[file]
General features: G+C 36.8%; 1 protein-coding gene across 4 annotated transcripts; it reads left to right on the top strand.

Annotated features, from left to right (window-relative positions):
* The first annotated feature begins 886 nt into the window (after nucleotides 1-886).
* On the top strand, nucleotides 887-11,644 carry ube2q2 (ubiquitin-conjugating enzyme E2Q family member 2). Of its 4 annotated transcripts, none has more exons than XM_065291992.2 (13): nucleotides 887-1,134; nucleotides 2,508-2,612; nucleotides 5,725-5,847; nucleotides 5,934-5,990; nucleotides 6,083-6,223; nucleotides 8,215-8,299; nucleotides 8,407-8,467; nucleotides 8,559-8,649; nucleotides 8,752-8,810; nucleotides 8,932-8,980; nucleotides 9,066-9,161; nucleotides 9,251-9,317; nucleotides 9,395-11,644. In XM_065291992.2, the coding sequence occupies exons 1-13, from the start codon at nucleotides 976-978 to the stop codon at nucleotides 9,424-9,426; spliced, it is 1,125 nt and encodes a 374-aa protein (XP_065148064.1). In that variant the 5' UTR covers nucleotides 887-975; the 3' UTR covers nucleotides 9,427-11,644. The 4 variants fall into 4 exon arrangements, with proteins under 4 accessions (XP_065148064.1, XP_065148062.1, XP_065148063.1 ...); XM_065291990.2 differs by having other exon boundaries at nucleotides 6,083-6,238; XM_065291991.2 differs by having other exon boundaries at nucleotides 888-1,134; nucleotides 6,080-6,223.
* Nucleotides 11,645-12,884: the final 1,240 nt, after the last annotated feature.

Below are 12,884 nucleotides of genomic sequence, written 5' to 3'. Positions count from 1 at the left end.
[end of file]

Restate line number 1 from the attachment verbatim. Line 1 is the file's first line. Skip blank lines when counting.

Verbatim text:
General features: G+C 36.8%; 1 protein-coding gene across 4 annotated transcripts; it reads left to right on the top strand.